May faces more Brexit woes after UK minister quits

British prime minister Theresa May speaks with US president Donald Trump during the G20 summit in Buenos Aires

British prime minister Theresa May speaks with US president Donald Trump during the G20 summit in Buenos Aires

"We are talking to business about their needs". I think people need to be aware of that.

"The prime minister has been changing the public mood, if you look at what's been happening in polling there's clearly a shift there", Fox said.

"Why it is a deal that delivers on Brexit but it is also a deal that protects jobs and the economy and why passing this deal in the vote that takes place in the House of the Commons will take us to certainty for the future, and that failure to do that would only lead to uncertainty".

And the ex-cabinet minister dismissed the suggestion this would be a "denial of the democratic rights" of the 17.4 million people who voted for Brexit.

She added: "I think what we have seen revealed in numerous Labour Party's comments is that what they actually want is a general election, and that means they are not acting in the national interest, they are putting their narrow party interests first".

After the vote on December 11, Tusk will chair a crucial European Union meeting.

The motion will be signed by the pro-independence Scottish National Party and Scottish Greens and the anti-independence Labour and Liberal Democrats.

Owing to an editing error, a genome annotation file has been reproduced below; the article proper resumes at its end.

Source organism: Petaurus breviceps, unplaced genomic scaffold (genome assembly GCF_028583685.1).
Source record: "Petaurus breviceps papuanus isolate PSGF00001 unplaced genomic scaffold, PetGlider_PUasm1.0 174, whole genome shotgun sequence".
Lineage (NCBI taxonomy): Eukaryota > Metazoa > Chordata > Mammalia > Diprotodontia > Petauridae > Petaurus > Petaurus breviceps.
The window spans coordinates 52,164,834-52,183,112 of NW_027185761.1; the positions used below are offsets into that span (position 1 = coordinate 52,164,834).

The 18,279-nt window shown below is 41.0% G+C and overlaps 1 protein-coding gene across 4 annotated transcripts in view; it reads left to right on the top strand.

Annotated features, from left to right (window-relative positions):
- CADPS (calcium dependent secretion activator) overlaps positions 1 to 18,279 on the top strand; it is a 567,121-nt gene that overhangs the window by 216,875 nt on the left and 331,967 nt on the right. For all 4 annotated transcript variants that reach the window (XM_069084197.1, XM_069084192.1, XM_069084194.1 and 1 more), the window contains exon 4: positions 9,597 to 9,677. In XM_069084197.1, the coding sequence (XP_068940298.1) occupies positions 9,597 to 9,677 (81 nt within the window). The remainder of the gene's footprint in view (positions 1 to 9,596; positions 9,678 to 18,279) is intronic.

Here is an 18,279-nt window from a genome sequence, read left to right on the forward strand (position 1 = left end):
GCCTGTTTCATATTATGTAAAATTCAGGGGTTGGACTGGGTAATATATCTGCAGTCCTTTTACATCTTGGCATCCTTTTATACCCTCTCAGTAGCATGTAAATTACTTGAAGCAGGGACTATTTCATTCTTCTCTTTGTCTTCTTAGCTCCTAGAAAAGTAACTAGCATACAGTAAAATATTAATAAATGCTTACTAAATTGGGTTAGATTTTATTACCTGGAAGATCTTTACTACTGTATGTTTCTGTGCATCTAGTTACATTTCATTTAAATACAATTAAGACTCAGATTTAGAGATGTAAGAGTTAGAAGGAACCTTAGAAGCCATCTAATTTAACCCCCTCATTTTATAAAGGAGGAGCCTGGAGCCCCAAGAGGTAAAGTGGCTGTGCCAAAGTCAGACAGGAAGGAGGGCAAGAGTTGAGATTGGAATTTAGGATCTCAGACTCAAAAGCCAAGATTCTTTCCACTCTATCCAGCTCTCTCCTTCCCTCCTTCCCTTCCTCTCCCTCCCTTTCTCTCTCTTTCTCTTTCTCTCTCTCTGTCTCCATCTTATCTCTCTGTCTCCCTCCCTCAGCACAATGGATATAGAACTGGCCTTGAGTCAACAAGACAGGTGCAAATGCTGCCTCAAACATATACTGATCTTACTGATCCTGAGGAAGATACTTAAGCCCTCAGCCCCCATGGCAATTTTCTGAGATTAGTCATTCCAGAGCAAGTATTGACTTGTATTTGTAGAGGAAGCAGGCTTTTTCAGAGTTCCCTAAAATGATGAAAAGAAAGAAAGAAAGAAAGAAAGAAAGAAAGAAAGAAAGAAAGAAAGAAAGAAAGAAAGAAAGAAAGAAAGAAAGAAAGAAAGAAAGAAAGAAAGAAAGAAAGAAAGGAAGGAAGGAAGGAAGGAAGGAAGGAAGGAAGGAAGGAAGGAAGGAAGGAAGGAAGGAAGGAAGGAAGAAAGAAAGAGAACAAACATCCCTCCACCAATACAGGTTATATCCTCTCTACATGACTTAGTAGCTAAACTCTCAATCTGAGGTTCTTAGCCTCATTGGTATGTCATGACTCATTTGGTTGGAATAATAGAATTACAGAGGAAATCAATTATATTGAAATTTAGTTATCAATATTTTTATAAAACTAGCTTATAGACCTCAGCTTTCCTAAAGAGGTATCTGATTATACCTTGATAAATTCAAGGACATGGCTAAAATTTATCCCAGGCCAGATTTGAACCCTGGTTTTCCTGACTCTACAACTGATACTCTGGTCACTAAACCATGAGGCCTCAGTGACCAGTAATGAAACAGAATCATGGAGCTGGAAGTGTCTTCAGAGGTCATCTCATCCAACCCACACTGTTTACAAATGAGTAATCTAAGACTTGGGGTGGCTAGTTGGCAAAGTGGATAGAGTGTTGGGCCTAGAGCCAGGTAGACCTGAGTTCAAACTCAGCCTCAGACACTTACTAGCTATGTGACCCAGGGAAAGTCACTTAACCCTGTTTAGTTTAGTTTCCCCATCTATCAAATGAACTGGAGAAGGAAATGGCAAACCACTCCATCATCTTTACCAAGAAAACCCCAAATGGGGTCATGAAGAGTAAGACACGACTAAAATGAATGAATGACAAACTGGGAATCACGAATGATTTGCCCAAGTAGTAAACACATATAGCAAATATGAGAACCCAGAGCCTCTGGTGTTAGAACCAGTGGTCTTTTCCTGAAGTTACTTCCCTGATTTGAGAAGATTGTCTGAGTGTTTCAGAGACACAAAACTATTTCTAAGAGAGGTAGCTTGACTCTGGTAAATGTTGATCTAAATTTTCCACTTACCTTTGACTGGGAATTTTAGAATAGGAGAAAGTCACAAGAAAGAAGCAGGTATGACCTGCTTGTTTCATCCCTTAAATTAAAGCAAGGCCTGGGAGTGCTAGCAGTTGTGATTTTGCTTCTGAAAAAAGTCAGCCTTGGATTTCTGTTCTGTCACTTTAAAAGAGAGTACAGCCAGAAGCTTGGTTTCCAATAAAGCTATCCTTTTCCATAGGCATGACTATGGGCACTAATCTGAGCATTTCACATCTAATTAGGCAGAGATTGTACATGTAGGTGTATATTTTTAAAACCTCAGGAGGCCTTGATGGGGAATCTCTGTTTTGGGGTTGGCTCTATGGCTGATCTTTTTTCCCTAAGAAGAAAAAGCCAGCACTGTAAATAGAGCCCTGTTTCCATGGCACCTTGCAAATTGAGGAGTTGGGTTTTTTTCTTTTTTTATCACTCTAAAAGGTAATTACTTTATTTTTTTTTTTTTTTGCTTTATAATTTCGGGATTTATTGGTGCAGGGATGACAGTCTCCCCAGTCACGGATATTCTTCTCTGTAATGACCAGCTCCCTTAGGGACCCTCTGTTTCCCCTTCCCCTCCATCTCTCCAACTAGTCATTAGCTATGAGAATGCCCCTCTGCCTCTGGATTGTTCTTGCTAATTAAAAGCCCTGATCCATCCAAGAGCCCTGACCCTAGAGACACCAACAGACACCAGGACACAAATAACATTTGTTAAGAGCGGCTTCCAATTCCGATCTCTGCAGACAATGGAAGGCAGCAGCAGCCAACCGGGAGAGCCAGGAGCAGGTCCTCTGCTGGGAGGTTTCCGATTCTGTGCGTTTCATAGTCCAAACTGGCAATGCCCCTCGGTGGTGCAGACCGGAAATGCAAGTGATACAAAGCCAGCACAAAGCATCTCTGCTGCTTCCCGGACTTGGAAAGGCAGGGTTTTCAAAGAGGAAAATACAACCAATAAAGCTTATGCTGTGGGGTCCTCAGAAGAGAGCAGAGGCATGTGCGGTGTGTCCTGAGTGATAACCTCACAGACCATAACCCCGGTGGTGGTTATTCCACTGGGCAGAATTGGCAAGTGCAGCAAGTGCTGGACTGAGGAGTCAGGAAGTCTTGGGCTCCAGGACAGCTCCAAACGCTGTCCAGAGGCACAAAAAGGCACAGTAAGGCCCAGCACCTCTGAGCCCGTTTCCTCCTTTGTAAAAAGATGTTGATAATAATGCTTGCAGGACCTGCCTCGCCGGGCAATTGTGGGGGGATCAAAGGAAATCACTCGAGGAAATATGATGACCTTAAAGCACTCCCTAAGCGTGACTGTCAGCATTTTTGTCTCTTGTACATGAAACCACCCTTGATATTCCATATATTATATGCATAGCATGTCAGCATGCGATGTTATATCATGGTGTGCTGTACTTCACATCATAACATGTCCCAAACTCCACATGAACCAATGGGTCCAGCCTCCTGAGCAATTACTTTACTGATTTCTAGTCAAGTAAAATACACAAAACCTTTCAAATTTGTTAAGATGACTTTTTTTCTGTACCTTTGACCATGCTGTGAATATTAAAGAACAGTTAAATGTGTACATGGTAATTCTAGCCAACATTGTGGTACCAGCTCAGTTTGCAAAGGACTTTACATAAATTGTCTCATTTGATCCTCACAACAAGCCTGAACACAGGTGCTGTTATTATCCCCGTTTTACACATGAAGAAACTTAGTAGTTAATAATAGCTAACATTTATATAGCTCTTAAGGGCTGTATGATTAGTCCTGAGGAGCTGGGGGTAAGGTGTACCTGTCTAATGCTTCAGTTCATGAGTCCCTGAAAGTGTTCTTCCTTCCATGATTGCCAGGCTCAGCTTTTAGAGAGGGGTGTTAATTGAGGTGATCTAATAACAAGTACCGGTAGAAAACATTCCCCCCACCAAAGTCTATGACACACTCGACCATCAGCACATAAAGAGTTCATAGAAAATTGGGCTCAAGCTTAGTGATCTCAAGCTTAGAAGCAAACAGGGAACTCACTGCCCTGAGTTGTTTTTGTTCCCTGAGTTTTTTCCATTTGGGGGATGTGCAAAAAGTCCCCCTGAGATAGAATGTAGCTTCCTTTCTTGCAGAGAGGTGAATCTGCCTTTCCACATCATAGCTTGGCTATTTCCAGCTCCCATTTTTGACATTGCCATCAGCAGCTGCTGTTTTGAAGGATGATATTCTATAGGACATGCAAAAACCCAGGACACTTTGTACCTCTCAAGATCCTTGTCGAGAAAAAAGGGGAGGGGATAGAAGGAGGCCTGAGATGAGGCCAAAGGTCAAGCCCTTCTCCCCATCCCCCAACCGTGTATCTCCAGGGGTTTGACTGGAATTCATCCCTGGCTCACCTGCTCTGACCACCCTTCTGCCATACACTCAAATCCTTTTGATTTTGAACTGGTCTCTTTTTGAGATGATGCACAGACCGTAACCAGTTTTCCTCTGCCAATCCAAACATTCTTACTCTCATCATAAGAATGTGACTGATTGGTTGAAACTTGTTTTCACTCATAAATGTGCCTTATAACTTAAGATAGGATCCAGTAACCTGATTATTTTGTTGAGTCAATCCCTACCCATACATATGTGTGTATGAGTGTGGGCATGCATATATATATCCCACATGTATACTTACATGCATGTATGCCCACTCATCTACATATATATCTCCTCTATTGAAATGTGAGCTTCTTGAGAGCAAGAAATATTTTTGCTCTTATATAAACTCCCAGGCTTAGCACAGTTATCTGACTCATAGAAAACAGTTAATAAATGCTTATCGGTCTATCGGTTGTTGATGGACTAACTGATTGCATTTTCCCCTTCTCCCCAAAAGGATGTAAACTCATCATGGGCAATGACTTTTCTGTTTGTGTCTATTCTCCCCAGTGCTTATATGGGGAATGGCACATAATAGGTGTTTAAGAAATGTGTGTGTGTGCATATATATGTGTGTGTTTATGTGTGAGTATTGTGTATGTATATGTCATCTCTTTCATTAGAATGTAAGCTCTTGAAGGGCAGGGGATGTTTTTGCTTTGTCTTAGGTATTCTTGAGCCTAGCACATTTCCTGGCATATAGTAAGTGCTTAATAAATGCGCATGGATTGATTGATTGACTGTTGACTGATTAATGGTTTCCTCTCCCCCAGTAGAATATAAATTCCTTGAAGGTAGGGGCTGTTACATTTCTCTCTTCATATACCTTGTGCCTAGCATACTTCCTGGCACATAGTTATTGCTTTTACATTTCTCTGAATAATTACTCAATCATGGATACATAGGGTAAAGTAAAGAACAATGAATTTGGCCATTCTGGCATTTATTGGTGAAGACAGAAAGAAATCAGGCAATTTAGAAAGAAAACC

"Instead, what I see from Labour is an attempt to frustrate what the Government is doing to deliver Brexit for the British people".

DUP leader Arlene Foster and party deputy leader Nigel Dodds
DUP leader Arlene Foster and party deputy leader Nigel Dodds

He told the BBC this morning: "There is a blocking minority in the House of Commons for nearly every possible option which means that letting the people decide, now that we know more, might be the most sensible path for both Leavers and Remainers".

Mrs May said that separate analyses produced by Whitehall officials and the Bank of England this week each showed that the agreement she reached in Brussels is "the best deal that honours the result of the referendum".

We would question whether the current proposals - which do not in our view meet the requirements under Ofcom for due impartiality, nor ensure that an appropriately wide range of views are represented and given due weight in the debate (Ofcom 5.5 and 5.12 and 5.13) - are in line with those guidelines.

"A People's Vote is a practical way to get out of the constitutional crisis we are in".

But hinting at potential further resignations from Mrs May's top team over Brexit, he added: "Members of the Cabinet who don't vote for the deal won't be members of the Cabinet".

The risk for May is that if she is incapable of advancing a credible alternative path to Brexit, that infamous and elusive plan B, then Parliament will take the decision out of her hands.

"But the deal we've reached will give us a firm and stable base on which to leave the European Union and build this country's global future, a future that still encompasses Europe, of course, but also the wide fast-growing markets beyond, with all the opportunity that entails".

Writing in the Daily Telegraph, arch-Brexiteer Jacob Rees-Mogg accused the Government of an effort to "frighten and to gull (people) into acquiescing to a non-Brexit Brexit".

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